Seth Cohen feels as though his poké restaurant, Sweetfin, is “kinda like the guinea pig” in the world of fast-casual restaurants working with third-party delivery services. It’s a role that’s brought some headaches—Sweetfin’s small footprint means waiting delivery drivers create “a bit of a cluster”— but also insight into how operators can make delivery work to their advantage.

It’s an insight Cohen shared during a Food On Demand webinar last month, when the discussion ranged from how third-party delivery services are impacting consumers’ dining behavior to making predictions on what’s coming in the next five years. (Hint: delivery is here to stay.)

The co-founder of Santa Monica, California-based Sweetfin, Cohen said some of his 10 locations see as much as 50 percent of sales coming through delivery and takeout channels. Postmates and UberEats are the restaurant’s third-party delivery partners, and using their services has meant making some operational adaptations, such as assigning a team member to monitor the ordering apps. It’s also meant a focus on staff training.

“A lot of it is also working with our front-of-the-house team to make sure they’re trained to know that, number one, our guests eating in are our No. 1 priority,” said Cohen. “But also that they know how to handle these drivers.”

In Sweetfin’s heavier delivery locations the drivers “are coming into our store pretty frequently,” continued Cohen. “So believe it or not, it’s also building a relationship where the delivery driver understands the protocol of how each location works.”

Some Sweetfin locations also have separate lines for pick-up and dine-in orders, and the restaurant started working with Checkmate, Vishal Agarwal’s company that’s focused on integration of third-party delivery into point-of-sale systems.

Because an employee would have to re-enter Postmates or UberEats orders into the restaurant’s own POS, Sweetfin had to deal with order accuracy and efficiency issues. Checkmate aims to be a solution and help cut down on not only the 3 to 4 percent order error rate Agarwal said restaurants experience, but also to “remove the bottleneck from the order going to the third-party tablets to the kitchen printer.”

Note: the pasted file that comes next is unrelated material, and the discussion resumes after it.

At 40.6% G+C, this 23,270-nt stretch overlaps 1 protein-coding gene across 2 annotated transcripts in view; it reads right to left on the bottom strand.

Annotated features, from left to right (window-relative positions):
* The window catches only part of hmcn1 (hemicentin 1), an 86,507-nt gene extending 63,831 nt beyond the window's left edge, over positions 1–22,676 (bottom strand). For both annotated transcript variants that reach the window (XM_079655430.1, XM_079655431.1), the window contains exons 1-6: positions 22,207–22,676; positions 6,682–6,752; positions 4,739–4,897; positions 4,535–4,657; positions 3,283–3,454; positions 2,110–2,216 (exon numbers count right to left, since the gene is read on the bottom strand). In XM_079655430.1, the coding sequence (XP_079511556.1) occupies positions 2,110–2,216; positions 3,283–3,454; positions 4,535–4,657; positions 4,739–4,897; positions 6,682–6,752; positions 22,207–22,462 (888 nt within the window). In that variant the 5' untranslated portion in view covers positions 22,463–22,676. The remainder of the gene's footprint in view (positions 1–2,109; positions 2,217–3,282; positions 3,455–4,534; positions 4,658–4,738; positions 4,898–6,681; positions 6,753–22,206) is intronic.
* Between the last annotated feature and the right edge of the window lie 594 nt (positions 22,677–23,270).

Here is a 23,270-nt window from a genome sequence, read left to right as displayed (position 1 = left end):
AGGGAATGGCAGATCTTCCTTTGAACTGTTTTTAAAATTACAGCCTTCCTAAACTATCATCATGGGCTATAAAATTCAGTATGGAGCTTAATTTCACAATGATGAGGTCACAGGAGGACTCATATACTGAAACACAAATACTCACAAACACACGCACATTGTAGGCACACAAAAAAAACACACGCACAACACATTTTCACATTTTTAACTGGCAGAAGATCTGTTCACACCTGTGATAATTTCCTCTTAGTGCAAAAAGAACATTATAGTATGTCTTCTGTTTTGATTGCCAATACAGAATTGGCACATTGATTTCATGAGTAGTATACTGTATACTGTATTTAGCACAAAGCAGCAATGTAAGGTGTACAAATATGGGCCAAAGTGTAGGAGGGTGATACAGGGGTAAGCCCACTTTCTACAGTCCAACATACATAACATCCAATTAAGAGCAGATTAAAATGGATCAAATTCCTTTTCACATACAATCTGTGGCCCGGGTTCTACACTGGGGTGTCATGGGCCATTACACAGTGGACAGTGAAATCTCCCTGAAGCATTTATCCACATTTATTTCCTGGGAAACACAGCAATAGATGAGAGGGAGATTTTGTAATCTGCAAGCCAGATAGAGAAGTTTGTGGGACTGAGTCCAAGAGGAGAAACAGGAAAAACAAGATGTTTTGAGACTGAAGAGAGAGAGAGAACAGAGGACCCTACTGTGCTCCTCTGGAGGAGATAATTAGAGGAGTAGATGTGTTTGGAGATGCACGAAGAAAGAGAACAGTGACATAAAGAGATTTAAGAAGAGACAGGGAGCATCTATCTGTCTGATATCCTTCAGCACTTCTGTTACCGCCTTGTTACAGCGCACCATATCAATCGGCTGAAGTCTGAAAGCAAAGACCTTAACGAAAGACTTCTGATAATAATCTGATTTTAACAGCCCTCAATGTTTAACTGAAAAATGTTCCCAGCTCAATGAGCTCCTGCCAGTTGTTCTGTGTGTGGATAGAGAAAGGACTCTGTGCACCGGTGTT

Kitchen United, meanwhile, is focused on the virtual restaurant model, wherein delivery and takeout orders are the only focus. The company’s first location is open in Pasadena, where 15 restaurant concepts operate under one roof.

“It’s built entirely for off-premise customers and built entirely for the growth that we expect to see in the industry in the next few years,” said Atul Sood, a former McDonald’s executive who now is chief business officer of Kitchen United.

In addition to providing restaurant concepts a dedicated space to focus on off-premise business, Sood said Kitchen United aims to give its restaurant clients a marketing boost.

“We’ve found it imperative to invest a lot in hyper-local marketing. We actually help out our restaurant partners on this front, we take out billboards, we invest in hyper-local digital ads through Facebook and Google,” said Sood. “And we’ve even found that old fashioned paper fliers work to get people ordering online.”

Marketing is absolutely key to the success of delivery and online ordering, agreed Cohen, and he advised operators to focus on driving orders to their own restaurant website versus highlighting partnerships with third-party services, who often don’t share customer data.

Sweetfin’s menu prices are higher on the delivery platforms, which Cohen explained is one way to incentivize customers to dine in or order directly through Sweetfin’s website, which uses ChowNow as its ordering platform and allows Cohen access to information about the customer, such as email address and order frequency.

“I think you need to merchandise the fact you offer delivery through your own website or you have the ability to order ahead through your own website or app,” said Cohen. “There are some really good ways you can tell that story in the store, whether it’s decals on the door or training your front-of-house team to let people know when they’re coming in to order, when lines are getting long … there are ways you can merchandise it.”

Cohen’s goal is to keep as many customers as possible ordering through Sweetfin because, while he appreciates the benefits of third-party delivery—particularly the wider distribution network—“ I just personally don’t believe that restaurants are gaining much incremental revenue.

“I just think the patterns in which consumers are ordering and eating have been changed,” he continued. “Some of that has to do with technology but a lot of it also has to do with the marketing spend of these third parties.”

Third-party services such as UberEats and Postmates, along with Doordash, Grubhub and others are all competing with one another for market share and in the process are incentivizing consumers, not to associate a food experience directly with a restaurant brand, but instead just look for the lowest prices.

“And really you’re almost creating a daily deal site for food on these third-party platforms where people are jumping from platform to platform, looking for the best deal,” said Cohen. “And I think when you do that, the brands that are on those platforms, the loyalty to those brands diminishes.”

Looking ahead five years, Agarwal and Sood both expect to see consolidation among the national delivery players but also growth in regional services to fill in the gaps and work more with independent restaurants versus chains and franchises. It’s Cohen’s hope that he won’t be left with just one or two services that will dictate terms.

Greater pricing transparency is needed across the industry, all agreed. As for the fate of all that customer data, don’t expect the third-party services to just hand it over. Restaurant operators will likely have to “band together to voice their needs,” said Sood.